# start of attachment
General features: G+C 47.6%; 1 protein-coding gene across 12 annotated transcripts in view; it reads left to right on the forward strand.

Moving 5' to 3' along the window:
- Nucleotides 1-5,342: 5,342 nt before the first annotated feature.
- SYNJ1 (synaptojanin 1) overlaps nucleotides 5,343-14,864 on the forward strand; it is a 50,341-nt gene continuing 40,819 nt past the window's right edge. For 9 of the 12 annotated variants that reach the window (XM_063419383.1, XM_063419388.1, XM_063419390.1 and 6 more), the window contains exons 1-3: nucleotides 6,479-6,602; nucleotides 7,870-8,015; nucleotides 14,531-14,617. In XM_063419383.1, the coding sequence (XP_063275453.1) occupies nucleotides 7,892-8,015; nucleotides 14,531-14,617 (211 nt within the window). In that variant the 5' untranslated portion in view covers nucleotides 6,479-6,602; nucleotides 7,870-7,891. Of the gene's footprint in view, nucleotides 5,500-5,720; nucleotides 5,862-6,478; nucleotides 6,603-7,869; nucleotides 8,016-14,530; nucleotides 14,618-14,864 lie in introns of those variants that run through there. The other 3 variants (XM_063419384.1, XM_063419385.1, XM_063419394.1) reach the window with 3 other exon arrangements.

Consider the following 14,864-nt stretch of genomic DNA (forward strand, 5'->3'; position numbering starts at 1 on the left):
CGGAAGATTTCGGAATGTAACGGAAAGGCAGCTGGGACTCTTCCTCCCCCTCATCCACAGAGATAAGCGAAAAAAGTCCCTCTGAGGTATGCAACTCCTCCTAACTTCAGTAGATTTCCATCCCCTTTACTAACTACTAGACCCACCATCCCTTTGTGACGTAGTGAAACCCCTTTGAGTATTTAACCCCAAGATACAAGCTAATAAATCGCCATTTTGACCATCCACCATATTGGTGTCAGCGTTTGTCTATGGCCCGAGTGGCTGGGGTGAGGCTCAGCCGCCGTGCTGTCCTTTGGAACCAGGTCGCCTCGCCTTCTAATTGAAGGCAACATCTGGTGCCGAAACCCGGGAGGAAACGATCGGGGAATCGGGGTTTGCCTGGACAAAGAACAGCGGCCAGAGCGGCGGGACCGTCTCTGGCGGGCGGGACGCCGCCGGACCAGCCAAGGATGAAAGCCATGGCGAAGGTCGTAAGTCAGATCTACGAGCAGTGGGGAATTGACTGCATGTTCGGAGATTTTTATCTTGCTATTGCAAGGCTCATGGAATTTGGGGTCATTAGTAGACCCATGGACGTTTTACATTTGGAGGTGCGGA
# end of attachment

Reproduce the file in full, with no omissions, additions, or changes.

General features: G+C 47.6%; 1 protein-coding gene across 12 annotated transcripts in view; it reads left to right on the forward strand.

Moving 5' to 3' along the window:
- Nucleotides 1-5,342: 5,342 nt before the first annotated feature.
- SYNJ1 (synaptojanin 1) overlaps nucleotides 5,343-14,864 on the forward strand; it is a 50,341-nt gene continuing 40,819 nt past the window's right edge. For 9 of the 12 annotated variants that reach the window (XM_063419383.1, XM_063419388.1, XM_063419390.1 and 6 more), the window contains exons 1-3: nucleotides 6,479-6,602; nucleotides 7,870-8,015; nucleotides 14,531-14,617. In XM_063419383.1, the coding sequence (XP_063275453.1) occupies nucleotides 7,892-8,015; nucleotides 14,531-14,617 (211 nt within the window). In that variant the 5' untranslated portion in view covers nucleotides 6,479-6,602; nucleotides 7,870-7,891. Of the gene's footprint in view, nucleotides 5,500-5,720; nucleotides 5,862-6,478; nucleotides 6,603-7,869; nucleotides 8,016-14,530; nucleotides 14,618-14,864 lie in introns of those variants that run through there. The other 3 variants (XM_063419384.1, XM_063419385.1, XM_063419394.1) reach the window with 3 other exon arrangements.

Consider the following 14,864-nt stretch of genomic DNA (forward strand, 5'->3'; position numbering starts at 1 on the left):
CGGAAGATTTCGGAATGTAACGGAAAGGCAGCTGGGACTCTTCCTCCCCCTCATCCACAGAGATAAGCGAAAAAAGTCCCTCTGAGGTATGCAACTCCTCCTAACTTCAGTAGATTTCCATCCCCTTTACTAACTACTAGACCCACCATCCCTTTGTGACGTAGTGAAACCCCTTTGAGTATTTAACCCCAAGATACAAGCTAATAAATCGCCATTTTGACCATCCACCATATTGGTGTCAGCGTTTGTCTATGGCCCGAGTGGCTGGGGTGAGGCTCAGCCGCCGTGCTGTCCTTTGGAACCAGGTCGCCTCGCCTTCTAATTGAAGGCAACATCTGGTGCCGAAACCCGGGAGGAAACGATCGGGGAATCGGGGTTTGCCTGGACAAAGAACAGCGGCCAGAGCGGCGGGACCGTCTCTGGCGGGCGGGACGCCGCCGGACCAGCCAAGGATGAAAGCCATGGCGAAGGTCGTAAGTCAGATCTACGAGCAGTGGGGAATTGACTGCATGTTCGGAGATTTTTATCTTGCTATTGCAAGGCTCATGGAATTTGGGGTCATTAGTAGACCCATGGACGTTTTACATTTGGAGGTGCGGA